The issue: Houndstongue

Houndstongue (Cynoglossum officinale) is a poisonous biennial from Eurasia. It is most commonly found in disturbed areas and woodlands, but is becoming more common in pastures, rights-of-way, hiking and riding trails, and even the home landscape.

The oblong houndstongue leaves are rough, quite fuzzy, and up to 12 inches long. The first year they are arranged in a rosette, growing low to the ground. The second growing season the flower bolts, producing seeds in mid-summer

The flower stalks are one to four feet tall, often with a fiddlehead shape. The ¼”, five-petaled flowers are an attractive reddish-burgundy color. The seeds are teardrop-shaped nutlets with Velcro-like barbs, allowing them to cling to animals and hikers.

Houndstongue spreads only by seed. The hitchhiking nutlets drop off and establish plants in new locations—seeds remain viable for two to three years in field conditions.

Houndstongue baled in hay can kill livestock, especially horses and cattle.

Integrated pest management options:

· Prevention: Feed weed-free hay; graze livestock in areas that are free of houndstongue; remove burs from clothing and dog fur and dispose in a plastic bag or burn.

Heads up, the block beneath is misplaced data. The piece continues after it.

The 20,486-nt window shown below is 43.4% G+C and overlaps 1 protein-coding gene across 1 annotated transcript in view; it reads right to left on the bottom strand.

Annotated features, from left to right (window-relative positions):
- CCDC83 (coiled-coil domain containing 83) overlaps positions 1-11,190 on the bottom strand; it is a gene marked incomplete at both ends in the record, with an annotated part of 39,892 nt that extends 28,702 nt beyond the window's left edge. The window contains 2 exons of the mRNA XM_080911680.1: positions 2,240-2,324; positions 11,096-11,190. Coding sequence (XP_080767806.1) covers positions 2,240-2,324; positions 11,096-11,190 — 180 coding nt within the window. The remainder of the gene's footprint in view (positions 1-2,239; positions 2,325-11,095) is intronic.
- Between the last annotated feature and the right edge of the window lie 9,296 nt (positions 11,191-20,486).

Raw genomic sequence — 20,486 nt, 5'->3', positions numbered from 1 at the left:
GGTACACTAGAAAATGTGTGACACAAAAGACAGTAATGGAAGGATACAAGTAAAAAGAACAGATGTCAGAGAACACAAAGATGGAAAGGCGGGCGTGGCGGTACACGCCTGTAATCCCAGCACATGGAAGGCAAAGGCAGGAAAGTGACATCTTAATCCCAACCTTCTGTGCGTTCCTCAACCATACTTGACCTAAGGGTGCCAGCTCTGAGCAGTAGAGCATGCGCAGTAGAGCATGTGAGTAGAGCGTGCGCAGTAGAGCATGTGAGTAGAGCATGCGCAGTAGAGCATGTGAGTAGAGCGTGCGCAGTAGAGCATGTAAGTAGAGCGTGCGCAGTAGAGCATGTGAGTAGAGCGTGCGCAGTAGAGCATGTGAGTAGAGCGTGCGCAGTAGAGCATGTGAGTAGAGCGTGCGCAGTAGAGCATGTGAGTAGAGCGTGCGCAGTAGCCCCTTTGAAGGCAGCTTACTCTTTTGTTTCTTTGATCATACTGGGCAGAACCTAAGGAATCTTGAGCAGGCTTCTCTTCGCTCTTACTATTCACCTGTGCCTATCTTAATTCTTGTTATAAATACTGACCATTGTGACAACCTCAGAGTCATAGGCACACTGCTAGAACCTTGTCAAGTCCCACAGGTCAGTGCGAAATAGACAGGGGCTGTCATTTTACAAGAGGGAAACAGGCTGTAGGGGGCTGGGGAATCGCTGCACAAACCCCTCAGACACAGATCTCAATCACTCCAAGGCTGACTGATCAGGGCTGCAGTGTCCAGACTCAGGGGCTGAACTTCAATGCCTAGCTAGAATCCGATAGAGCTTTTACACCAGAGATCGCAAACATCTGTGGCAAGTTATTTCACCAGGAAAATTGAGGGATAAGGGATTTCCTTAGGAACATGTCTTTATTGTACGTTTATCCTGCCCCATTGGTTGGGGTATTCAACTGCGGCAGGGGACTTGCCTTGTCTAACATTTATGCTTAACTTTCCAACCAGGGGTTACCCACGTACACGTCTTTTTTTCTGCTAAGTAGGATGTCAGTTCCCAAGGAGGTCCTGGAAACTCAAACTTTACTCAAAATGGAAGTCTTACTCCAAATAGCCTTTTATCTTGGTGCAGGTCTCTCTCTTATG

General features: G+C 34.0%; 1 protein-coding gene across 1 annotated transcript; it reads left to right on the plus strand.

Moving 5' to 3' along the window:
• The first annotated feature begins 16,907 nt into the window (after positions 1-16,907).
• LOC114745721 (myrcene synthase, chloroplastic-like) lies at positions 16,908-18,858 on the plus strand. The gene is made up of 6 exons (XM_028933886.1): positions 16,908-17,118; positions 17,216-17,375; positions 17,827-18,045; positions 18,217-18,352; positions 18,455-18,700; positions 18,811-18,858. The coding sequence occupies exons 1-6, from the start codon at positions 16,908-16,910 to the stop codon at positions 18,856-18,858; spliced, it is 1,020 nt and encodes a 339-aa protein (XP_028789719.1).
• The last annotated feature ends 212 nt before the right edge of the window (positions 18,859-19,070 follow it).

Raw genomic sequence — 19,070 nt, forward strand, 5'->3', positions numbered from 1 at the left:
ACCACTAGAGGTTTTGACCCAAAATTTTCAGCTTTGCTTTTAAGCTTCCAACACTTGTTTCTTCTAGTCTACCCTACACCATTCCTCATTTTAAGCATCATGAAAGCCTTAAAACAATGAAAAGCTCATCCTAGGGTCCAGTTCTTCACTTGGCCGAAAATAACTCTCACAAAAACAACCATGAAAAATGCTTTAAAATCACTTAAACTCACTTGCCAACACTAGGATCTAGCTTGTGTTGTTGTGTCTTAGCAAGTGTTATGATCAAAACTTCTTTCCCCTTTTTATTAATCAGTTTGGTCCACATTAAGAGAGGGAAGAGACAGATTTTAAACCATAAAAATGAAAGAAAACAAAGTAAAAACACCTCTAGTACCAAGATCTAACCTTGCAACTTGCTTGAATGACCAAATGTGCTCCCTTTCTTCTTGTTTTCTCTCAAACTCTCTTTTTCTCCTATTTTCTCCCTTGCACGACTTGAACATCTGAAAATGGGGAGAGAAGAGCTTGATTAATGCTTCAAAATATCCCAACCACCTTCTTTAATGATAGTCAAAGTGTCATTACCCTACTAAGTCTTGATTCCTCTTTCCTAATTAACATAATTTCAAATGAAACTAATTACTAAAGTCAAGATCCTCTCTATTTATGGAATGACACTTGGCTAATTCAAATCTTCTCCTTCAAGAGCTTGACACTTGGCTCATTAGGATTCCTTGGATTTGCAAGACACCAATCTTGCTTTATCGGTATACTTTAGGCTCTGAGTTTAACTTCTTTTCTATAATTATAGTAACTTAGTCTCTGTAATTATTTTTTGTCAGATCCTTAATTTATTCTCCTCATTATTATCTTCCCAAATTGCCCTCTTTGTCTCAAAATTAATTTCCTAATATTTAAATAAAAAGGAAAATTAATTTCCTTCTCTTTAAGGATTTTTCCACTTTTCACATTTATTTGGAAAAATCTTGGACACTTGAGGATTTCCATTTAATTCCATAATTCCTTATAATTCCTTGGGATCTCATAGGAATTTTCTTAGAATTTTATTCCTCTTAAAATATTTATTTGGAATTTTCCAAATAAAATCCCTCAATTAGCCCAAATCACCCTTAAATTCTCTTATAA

· Mechanical: Mow bolting plants before seed formation to reduce seeds; hand dig plants two inches below the crown; regular cultivation.

· Cultural: Manage lawn and pastures for good grass health.

· Biological: None approved in the U.S. yet; the native police-car moth caterpillar has been known to attack houndstongue; toxic to livestock.

· Chemical: Susceptible to several herbicides—2,4-D, glyphosate, chlorsulfuron, metsulfuron, imazapic, imazapyr—a surfactant will help improve control. Some of these herbicides are not for crop or home landscape situations. Be sure the target weed and crop, or landscape situations are listed on the product label. Always read and follow herbicide label directions.

Combine them:

Combine control techniques for better results.

For more information, contact Ron Patterson, University of Idaho Extension Horticulture/Agriculture Educator in Bonneville County, at 208-529-1390 or